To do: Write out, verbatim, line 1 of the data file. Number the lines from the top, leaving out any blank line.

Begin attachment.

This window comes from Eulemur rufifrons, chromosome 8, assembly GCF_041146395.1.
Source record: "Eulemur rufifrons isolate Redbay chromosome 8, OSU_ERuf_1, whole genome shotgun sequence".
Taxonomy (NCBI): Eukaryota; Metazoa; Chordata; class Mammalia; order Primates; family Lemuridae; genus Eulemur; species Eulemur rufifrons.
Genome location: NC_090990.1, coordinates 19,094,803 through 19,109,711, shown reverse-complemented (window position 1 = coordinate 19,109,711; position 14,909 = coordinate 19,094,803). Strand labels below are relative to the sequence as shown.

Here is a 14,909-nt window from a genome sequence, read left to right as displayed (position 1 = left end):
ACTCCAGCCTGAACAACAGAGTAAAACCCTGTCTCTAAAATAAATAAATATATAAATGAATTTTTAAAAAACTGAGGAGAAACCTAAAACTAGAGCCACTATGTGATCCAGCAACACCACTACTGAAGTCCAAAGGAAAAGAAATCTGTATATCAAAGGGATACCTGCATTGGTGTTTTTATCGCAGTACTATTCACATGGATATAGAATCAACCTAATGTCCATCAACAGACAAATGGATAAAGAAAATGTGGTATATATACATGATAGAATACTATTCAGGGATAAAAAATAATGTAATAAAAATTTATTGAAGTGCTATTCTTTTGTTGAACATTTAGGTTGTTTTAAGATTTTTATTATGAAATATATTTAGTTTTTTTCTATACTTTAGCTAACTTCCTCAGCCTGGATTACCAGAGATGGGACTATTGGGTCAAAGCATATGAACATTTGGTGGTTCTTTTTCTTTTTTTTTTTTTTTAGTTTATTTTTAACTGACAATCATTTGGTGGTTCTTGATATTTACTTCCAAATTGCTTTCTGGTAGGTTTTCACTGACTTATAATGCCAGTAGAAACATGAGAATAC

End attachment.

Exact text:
This window comes from Eulemur rufifrons, chromosome 8, assembly GCF_041146395.1.